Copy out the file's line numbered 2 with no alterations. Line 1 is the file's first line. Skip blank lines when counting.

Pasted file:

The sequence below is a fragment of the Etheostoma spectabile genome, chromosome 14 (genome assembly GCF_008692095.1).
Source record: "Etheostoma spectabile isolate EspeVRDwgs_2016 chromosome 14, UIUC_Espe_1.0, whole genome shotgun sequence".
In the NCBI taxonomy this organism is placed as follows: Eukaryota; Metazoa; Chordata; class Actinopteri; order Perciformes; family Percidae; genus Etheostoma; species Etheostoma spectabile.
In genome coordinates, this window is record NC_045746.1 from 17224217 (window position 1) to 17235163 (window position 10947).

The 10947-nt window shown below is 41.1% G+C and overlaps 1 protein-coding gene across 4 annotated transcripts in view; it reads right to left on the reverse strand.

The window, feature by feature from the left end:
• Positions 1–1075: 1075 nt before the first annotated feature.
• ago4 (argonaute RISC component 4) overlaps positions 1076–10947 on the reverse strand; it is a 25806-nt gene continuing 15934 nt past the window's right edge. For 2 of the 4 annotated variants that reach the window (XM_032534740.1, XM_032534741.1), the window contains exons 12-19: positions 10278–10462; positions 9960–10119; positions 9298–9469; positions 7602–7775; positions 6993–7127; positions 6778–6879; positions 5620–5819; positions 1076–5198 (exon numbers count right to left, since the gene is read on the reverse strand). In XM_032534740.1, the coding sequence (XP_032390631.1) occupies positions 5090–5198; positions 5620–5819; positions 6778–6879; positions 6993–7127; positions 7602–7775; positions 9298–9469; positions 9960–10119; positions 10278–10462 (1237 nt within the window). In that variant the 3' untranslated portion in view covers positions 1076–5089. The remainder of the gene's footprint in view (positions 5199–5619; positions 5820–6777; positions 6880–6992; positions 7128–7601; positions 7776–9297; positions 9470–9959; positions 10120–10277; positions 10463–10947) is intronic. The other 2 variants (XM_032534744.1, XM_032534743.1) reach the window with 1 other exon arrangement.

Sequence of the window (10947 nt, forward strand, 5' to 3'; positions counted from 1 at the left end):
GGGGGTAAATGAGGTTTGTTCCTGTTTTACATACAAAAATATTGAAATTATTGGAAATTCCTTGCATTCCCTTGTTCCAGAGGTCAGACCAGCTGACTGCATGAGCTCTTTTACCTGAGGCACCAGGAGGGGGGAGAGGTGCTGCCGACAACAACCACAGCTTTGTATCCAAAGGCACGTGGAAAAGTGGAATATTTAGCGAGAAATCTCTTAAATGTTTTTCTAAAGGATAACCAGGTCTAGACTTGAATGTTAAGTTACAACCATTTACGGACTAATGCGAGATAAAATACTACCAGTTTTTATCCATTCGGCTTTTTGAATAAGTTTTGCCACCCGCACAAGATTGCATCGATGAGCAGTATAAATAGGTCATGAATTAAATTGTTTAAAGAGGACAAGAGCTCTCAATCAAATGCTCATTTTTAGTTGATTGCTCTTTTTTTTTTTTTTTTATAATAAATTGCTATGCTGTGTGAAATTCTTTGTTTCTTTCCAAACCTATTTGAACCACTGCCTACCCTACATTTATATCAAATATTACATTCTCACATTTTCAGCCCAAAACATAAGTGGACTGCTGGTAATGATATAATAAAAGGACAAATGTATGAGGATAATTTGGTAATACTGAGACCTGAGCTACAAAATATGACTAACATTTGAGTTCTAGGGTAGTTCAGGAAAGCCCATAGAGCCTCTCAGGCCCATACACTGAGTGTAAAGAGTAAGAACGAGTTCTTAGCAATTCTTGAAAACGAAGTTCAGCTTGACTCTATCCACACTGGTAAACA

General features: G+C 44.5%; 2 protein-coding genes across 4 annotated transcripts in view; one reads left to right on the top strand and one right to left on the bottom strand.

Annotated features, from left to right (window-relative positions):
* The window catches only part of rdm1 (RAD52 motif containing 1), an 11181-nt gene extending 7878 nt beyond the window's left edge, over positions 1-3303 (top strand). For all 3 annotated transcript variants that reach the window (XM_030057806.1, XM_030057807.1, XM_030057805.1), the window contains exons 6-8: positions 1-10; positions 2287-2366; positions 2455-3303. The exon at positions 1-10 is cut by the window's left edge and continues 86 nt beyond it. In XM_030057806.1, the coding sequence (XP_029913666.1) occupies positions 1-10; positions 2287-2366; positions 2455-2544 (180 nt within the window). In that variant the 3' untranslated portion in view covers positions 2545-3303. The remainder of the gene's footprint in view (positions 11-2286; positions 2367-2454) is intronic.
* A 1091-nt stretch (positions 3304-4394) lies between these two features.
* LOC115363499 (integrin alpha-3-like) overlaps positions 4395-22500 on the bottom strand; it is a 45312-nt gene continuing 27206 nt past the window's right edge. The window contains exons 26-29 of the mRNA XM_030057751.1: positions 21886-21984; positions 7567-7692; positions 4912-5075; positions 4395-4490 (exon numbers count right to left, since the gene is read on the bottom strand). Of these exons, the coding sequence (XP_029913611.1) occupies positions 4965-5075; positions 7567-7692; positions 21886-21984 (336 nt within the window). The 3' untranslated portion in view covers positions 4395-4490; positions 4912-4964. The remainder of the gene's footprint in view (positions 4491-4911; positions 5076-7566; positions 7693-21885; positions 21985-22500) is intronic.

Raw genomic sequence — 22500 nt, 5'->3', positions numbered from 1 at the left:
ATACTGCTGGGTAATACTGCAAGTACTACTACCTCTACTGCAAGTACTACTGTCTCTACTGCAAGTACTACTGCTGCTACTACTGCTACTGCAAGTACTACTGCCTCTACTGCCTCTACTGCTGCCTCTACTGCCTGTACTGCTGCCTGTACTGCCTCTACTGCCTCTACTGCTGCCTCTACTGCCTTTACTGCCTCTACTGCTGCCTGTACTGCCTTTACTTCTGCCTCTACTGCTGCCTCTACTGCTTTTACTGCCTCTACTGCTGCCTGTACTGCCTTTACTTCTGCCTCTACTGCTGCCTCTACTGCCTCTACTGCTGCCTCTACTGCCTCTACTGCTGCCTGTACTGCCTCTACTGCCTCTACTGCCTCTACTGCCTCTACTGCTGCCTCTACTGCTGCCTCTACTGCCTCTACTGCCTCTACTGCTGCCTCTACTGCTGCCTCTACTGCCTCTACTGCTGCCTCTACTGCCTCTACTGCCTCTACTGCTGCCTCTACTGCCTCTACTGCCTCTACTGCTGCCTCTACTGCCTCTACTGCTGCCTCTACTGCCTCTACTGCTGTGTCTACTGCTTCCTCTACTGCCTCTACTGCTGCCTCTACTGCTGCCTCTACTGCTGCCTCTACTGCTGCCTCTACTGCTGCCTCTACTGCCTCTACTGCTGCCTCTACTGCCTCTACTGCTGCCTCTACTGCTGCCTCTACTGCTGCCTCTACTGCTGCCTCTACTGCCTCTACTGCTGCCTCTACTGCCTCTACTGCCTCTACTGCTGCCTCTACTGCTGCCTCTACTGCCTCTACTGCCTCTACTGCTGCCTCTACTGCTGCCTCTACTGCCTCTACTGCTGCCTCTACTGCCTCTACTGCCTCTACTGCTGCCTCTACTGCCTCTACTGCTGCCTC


Source record: "Etheostoma spectabile isolate EspeVRDwgs_2016 chromosome 14, UIUC_Espe_1.0, whole genome shotgun sequence".